|Earnhardt: :We know the rules."|
With the championship Chase just two weeks away, a number of NASCAR Sprint Cup Series drivers are calling on the sanctioning body to crack down on restart violations.
Dale Earnhardt Jr. said Saturday night that it is time for NASCAR to begin policing its restart policies with a stronger hand, penalizing drivers who jump the green flag or pass before the start/finish line.
“All the drivers really want is for NASCAR to police that stuff with a stern hand,’’ said Earnhardt Saturday. “We know the rules. You see a guy breaking the rule and you just want to see NASCAR come down on people. I say that now, and I will probably jinx the hell out of myself and do something stupid next week, but you just want NASCAR to run the show like you read in the rulebook.’’
“In the XFINITY race at Watkins Glen… (I saw) so many guys pull out of line before the start/finish line and pass people going into Turn One. I’m like ‘What the hell? It’s right there in front of you. Hell, I can see it and I’m watching on TV!’”
NASCAR rules mandate that that “the leader of the race will control the restart within the designated restart zone,” and that drivers “maintain their track position/lane … until they have crossed the start/finish line.” Unfortunately, every restart is different, placing NASCAR in a position of deciding whether violations are egregious enough to warrant a potentially race-altering penalty.
|Bowyer: “When there are rules, you enforce them."|
Restarts were a major topic of conversation in Saturday night’s pre-race drivers meeting, when driver Carl Edwards questioned Sprint Cup Series managing director Richard Buck about a restart the week before at Michigan International Speedway, where he felt second-place driver Austin Dillon jumped the green flag without being penalized.
Wednesday night at Bristol Motor Speedway, leader Ryan Blaney was penalized by NASCAR for jumping an early restart in the Camping World Truck Series race, prompting Edwards to ask, “Are you going to enforce that?”
Buck said NASCAR does not want to “micromanage it,” leading to a series of questions by drivers about what is – and isn’t – going to be allowed in coming weeks.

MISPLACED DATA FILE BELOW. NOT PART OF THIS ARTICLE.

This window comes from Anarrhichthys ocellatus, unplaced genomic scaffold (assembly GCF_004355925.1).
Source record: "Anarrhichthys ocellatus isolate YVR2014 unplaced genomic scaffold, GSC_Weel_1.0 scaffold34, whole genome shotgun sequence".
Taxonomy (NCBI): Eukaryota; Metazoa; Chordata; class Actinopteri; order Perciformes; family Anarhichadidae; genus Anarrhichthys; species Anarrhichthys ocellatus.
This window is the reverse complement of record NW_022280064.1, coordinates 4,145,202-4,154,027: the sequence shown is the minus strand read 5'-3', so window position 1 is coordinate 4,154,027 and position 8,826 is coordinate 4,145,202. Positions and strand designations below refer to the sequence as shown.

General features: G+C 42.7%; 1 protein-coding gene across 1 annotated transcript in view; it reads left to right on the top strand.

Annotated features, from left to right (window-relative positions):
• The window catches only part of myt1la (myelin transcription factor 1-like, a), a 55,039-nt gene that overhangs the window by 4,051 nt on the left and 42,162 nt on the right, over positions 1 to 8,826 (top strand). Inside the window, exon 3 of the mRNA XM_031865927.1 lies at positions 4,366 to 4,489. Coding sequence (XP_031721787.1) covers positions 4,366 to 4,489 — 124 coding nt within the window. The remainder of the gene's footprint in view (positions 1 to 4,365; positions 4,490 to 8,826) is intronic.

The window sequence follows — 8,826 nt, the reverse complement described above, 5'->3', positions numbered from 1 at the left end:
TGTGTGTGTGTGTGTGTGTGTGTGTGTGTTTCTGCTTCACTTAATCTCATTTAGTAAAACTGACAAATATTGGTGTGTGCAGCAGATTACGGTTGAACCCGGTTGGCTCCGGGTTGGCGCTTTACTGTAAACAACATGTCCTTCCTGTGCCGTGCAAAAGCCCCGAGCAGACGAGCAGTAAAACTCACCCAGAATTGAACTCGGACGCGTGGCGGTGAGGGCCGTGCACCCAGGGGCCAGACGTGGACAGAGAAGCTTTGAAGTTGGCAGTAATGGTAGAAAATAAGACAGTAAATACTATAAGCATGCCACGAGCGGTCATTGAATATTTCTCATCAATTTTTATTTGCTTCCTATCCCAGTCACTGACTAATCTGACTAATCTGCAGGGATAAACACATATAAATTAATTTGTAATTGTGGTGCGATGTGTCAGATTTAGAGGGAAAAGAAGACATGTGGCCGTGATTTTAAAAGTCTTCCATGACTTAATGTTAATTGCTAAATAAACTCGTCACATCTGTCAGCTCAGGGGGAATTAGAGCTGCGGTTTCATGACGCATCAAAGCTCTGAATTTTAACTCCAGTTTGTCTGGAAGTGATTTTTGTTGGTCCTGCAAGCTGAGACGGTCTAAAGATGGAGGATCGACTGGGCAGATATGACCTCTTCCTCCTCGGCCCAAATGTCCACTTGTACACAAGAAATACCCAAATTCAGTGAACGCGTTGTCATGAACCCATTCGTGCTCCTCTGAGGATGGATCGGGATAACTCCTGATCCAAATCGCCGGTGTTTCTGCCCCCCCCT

Earnhardt said he believes restart rules are enforced more stringently in the Camping World Truck Series than they are in Sprint Cup, saying, “It seems like in the Truck Series, they really get after them guys and smack (them) on the back of the hand when they screw up. But in the Cup Series, they have kind of let stuff here. Like they say, it’s a judgment call. But you want them to (err) on the side of the penalty.”
Saturday night’s winner, Joey Logano, said he also has questions about what is permissible.
“I spent a lot of time with NASCAR this week, trying to understand what I can and can’t do; being able to understand where their head is at, what they’re thinking when they look at a restart, what’s right and what’s wrong and what they’re going to police and not going to police.’’
Fifth-place finisher Clint Bowyer said he also wants the sanctioning body to be more stringent in its enforcement of restart rules.
“I understand they don’t want to step in, but nonetheless, it’s a rule,’’ said Bowyer. “When there are rules, you enforce them one way or another. I know it’s a judgment call, but that’s why there’s two stripes.
“I’ve been racing at short tracks with that kind of rule my whole life. It doesn’t bother them to yank the point leader or the crowd favorite or anyone else to make that call.’’
Earnhardt equated restart rules to NASCAR’s technical standards, saying that giving teams an inch will encourage them to take a mile.
“Keep people honest, or else it’s just like… these engineers and crew chiefs” he said. “They are going to push the envelope on every rule. If you give us a little room out there as drivers, we are going to try to take it. We don’t want the sport run so loosely. We really want it to be structured very tight.”